What too much rain does

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30 days ago my tomatoes looked perfect. It seemed it was going to be an excellent year. All 90 plants were loaded with fruit, many of them quite large. Then it started raining and hasn't stopped for more than a day or two at a time since. The most it rained in one day was 12 inches. The rest of the time between 2 and 3 inches for a total of 28 inches in a month. The first thing that started happening was that the larger tomatoes started cracking which is normal for too much water. What isn't normal is for the smaller tomatoes on the same plant to stop growing. Some are now turning ripe and are about 1/4 the size they should be. I have to pick tomatoes as soon as they start to turn color because of raccoons, possums and birds. So I pick them and bring them inside to finish ripening. Something is causing them to bruise and then rot. I suspect too much water as their taste is not what it should be. Some varieties actually taste bad, almost rotten, while another has almost no flavor at all. One of my favorites, Celebrity, tastes like it came from the grocery store. Out of the 13 varieties that I planted none are what they should be. The plants all have early blight, some severe and I will have to pull them up. My corn was about 2 feet tall when the rain started. It stopped growing when about 2 1/2 feet tall. It is tasseling and silking with the ears about 1/2 the length and 1/4 the diameter they normally are. My peppers are the strangest looking of all. All of the leaves are extremely wrinkled as if they have a virus. The only thing doing good are green beans and okra and the beans are starting to show a little early blight. They say the rain will be over tomorrow. If I can control the early blight I will still have some good fruit setting temperatures but I don't know exactly what all this rain has done to the roots. Ah well, just another garden learning experience. I have learned I would rather be in a drought than a perpetual flood though.
 
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I'm sorry Chuck! My best friend and her husband moved to Texas (Copperas Cove) a couple of months ago and between the heat and now the rain she's already homesick.

The last two summers here have been unusually hot and rainy. I've dealt with blight, splitting tomatoes, and slug invasions of Biblical proportions. It's really not fun. My gardening heart goes out to you!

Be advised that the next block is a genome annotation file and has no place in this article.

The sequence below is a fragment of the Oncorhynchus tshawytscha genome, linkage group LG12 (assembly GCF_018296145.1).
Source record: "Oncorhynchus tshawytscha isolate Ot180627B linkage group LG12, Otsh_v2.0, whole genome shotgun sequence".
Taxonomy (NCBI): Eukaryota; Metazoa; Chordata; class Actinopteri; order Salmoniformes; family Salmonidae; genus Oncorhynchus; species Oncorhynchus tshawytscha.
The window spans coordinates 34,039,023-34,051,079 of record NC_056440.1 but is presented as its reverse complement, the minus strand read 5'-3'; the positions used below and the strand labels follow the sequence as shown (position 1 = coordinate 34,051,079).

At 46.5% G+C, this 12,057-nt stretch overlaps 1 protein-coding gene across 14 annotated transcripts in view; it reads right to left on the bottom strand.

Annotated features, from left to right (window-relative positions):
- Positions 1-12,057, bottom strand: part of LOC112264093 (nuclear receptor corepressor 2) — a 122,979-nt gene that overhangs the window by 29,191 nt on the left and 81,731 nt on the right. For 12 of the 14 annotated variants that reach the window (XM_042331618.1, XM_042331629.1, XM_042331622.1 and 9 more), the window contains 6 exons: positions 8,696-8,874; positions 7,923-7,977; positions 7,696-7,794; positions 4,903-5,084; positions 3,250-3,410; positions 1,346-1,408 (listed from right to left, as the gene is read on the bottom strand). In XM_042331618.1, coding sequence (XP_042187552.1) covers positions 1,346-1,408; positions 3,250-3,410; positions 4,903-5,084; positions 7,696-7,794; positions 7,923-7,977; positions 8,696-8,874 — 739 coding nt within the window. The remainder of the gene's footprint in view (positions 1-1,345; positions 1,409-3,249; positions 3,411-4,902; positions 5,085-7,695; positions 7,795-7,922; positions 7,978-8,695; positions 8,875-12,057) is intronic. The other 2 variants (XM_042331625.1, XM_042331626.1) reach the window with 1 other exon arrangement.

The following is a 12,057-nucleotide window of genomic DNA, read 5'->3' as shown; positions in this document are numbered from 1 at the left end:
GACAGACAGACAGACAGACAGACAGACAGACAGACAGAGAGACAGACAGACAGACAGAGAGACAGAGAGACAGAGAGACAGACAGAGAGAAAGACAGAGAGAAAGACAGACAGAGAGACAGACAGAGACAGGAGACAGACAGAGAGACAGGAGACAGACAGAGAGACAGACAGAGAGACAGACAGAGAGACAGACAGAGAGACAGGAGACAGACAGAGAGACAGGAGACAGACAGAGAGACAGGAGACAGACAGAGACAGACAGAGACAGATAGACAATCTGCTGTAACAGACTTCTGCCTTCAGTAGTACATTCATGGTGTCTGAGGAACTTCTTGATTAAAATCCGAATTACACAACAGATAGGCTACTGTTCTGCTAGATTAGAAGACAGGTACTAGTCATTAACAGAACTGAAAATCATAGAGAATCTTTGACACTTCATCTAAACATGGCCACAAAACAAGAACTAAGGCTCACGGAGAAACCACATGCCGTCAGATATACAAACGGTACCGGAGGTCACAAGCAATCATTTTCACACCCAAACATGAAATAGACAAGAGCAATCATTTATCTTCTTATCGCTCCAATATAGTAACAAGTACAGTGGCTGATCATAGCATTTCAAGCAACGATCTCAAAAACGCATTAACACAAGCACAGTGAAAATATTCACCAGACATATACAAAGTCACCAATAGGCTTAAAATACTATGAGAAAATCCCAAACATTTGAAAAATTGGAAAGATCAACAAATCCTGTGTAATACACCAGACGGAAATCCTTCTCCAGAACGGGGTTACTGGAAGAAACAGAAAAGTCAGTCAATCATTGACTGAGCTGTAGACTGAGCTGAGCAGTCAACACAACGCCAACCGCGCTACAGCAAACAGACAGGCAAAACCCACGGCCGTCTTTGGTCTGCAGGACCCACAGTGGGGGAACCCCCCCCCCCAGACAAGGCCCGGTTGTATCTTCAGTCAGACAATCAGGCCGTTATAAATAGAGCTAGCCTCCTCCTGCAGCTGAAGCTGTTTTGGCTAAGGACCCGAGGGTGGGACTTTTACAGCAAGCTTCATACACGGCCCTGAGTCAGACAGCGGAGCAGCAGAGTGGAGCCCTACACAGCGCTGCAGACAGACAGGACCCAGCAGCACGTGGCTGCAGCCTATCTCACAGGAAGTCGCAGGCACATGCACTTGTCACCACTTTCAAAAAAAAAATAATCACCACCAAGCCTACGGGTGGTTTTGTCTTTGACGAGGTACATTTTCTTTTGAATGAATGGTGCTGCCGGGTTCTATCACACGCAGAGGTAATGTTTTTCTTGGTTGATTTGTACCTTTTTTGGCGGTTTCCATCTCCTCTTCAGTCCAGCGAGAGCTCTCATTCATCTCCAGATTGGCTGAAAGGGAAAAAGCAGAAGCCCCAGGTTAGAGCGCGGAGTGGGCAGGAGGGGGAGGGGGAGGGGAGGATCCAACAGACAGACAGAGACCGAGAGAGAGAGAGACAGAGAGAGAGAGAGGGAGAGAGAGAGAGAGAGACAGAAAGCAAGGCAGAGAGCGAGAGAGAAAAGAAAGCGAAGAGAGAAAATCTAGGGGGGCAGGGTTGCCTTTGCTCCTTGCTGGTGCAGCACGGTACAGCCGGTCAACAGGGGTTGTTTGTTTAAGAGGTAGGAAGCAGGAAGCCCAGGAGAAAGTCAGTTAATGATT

zigs

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A foot of rain in a day :eek: Blimey Chuck :(

Sorry to hear about that, my sympathies, we had months of floods a few years back, slugs ate everything :(
 
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A foot of rain in a day :eek: Blimey Chuck :(

Sorry to hear about that, my sympathies, we had months of floods a few years back, slugs ate everything :(
Actually 12 inches is just an estimate. My rain gauge only measures up to 6 inches and it was over flowing both times I emptied it that day. It could be worse. Check out what is happening in Houston. They and the surrounding areas have been literally underwater for about 2 weeks.
 
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Sorry about your plants, Chuck. Are you going to replant for the Fall?

I hear newscasters in these parts whining about how we've had too much rain. In May and June, I've only recorded 3 days where it rained as much as 2-2.5 inches. And this includes "events" where it rained over the course of 2 days.

I have one bell pepper plant that looks healthy as can be, but is not growing at all. Too much of a good thing, I guess.
 
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Sorry about your plants, Chuck. Are you going to replant for the Fall?

I hear newscasters in these parts whining about how we've had too much rain. In May and June, I've only recorded 3 days where it rained as much as 2-2.5 inches. And this includes "events" where it rained over the course of 2 days.